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" He has managed, consulted for, and founded many ventures in Silicon Valley, which contributed to various game, web TV, and online advertising technologies before becoming part of Microsoft in 2001, when it acquired one of his startups. "

Could someone paraphrase this sentence? I am confused which become part of Microsoft.

  • The sentence is ungrammatical. "Has since managed...before becoming". – Tᴚoɯɐuo Oct 13 '14 at 12:49
  • If the previous sentence listed a prior accomplishment, then the "since" could be referring to that by implication. For instance, "He graduated from Harvard University in 1989. He has since managed etc." As it is, the since would be missing a subject. – user11628 Nov 12 '14 at 19:59
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The sentence is a little too complex to easily understand. The author clearly wants to impress you with how much the person has accomplished prior to joining Microsoft. If we eliminate some of the complexity, the sentence is clearer:

"He has [worked many jobs], which contributed to various [...] technologies before becoming part of Microsoft in 2001, when it acquired one of his startups. "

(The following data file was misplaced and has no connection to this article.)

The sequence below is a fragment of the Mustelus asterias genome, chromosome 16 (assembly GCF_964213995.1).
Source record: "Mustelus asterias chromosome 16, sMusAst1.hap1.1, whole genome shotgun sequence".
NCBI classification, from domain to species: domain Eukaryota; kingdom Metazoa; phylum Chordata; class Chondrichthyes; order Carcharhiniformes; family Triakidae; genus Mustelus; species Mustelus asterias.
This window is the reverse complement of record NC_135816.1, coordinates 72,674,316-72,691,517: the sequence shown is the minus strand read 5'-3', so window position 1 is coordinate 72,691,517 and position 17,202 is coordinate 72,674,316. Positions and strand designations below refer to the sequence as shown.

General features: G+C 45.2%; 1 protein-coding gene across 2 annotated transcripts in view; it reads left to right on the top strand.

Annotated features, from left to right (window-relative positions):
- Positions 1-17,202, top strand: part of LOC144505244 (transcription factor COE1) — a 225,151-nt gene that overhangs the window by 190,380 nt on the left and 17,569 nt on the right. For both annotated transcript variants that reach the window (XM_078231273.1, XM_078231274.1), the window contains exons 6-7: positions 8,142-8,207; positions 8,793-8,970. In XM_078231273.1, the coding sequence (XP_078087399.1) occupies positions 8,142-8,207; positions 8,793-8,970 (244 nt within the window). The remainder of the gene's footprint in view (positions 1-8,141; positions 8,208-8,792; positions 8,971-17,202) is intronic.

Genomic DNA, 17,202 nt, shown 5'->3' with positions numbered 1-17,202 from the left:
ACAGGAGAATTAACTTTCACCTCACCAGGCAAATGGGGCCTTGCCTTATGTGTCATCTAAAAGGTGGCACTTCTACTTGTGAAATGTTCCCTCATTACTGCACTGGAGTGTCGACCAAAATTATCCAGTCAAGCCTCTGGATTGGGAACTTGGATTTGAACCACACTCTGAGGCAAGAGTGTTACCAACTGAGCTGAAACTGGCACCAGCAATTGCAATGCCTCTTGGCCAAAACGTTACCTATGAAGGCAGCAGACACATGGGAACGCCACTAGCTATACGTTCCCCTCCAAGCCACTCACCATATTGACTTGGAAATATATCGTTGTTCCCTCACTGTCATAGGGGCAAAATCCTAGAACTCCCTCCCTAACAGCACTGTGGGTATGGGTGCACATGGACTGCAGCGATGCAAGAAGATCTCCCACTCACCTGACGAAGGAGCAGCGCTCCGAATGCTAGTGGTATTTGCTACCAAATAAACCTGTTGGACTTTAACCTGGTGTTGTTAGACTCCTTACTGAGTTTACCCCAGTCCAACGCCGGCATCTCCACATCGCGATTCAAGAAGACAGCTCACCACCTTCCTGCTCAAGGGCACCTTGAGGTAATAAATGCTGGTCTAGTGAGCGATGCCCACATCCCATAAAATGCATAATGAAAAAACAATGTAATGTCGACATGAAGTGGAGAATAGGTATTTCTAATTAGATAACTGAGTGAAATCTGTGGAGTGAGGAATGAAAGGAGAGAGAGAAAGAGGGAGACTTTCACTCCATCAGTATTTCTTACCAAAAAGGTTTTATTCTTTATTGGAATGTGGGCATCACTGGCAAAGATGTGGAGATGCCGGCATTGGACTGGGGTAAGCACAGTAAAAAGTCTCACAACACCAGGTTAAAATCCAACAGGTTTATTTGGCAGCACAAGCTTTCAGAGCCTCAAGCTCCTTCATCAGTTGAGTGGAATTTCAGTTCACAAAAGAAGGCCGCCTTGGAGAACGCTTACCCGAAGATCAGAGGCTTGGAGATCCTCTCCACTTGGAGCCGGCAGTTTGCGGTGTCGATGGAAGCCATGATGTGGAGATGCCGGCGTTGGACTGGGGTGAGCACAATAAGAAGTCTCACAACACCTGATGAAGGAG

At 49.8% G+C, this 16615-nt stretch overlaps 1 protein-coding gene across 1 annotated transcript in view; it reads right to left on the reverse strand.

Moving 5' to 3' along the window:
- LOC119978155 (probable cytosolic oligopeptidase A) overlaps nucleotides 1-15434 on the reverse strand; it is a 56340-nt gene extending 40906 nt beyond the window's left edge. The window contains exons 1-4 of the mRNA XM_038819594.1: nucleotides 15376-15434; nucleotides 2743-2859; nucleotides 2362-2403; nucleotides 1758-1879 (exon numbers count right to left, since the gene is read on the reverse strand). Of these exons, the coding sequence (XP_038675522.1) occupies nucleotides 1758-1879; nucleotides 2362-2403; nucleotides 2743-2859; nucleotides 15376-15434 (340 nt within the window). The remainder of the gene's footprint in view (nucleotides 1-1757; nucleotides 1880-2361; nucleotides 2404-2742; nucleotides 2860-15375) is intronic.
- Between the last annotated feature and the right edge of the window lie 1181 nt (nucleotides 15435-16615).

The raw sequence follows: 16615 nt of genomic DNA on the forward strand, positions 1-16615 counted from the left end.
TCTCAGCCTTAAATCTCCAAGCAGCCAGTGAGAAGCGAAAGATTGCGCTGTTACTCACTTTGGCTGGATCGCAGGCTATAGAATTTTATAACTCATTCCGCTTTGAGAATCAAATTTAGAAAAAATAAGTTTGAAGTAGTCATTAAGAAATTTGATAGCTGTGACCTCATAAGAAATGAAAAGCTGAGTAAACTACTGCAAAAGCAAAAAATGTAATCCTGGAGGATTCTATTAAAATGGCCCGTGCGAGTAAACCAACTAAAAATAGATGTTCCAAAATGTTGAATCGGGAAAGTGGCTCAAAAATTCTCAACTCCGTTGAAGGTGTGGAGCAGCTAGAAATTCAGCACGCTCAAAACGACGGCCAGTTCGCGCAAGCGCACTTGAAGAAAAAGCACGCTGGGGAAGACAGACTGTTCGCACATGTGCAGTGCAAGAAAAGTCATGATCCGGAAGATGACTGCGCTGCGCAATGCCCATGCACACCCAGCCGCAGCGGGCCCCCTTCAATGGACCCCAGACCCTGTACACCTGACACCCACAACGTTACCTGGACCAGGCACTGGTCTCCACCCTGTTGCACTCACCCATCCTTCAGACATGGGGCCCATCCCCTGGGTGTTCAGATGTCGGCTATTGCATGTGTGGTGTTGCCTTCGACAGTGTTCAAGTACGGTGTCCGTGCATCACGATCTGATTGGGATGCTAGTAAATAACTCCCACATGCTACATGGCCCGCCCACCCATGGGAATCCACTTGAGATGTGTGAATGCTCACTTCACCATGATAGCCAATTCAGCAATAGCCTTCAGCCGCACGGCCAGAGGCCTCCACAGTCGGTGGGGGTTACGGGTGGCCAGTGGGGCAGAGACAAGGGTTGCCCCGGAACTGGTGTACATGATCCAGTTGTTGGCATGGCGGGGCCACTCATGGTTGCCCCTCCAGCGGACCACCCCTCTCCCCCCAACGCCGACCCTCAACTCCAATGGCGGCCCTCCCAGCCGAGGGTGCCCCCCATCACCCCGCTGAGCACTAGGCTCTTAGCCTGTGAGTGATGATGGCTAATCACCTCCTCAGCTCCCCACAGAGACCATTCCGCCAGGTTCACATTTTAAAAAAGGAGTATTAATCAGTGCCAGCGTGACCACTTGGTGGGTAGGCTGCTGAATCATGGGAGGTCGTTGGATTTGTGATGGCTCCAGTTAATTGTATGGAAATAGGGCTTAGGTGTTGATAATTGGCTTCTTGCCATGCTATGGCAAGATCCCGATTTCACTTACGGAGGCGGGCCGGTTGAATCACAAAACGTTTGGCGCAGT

To make it even more clear, we can separate the ideas:

"In 2001 Microsoft acquired one of his startups. Before becoming part of Microsoft, he [worked many jobs], which contributed to various [...] technologies."

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The sentence is not grammatical. Reverse it and the ungrammaticality becomes clearer:

Before becoming part of Microsoft in 2001, when it acquired one of his startups, he afterwards ...

That is, before he joined Microsoft in 2001, when it acquired one of his startup companies, he afterwards...

"Since" here = afterwards

One of his startups = one of the companies he founded and managed during that company's early days

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    I see you have now removed the word "since" from the passage, which formerly began "He has since managed..." Etiquette asks that you make note of such a deletion when someone has already answered your question, referring to the content you are about to delete. – Tᴚoɯɐuo Oct 13 '14 at 12:57
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You are right to be confused. One says that the PERSON "joins" Microsoft when the COMPANY "becomes part of" Microsoft. The sentence needs to say "joined" (referring to the person) or else needs to be rephrased or broken up so that the "startup" becomes the subject, not "he".

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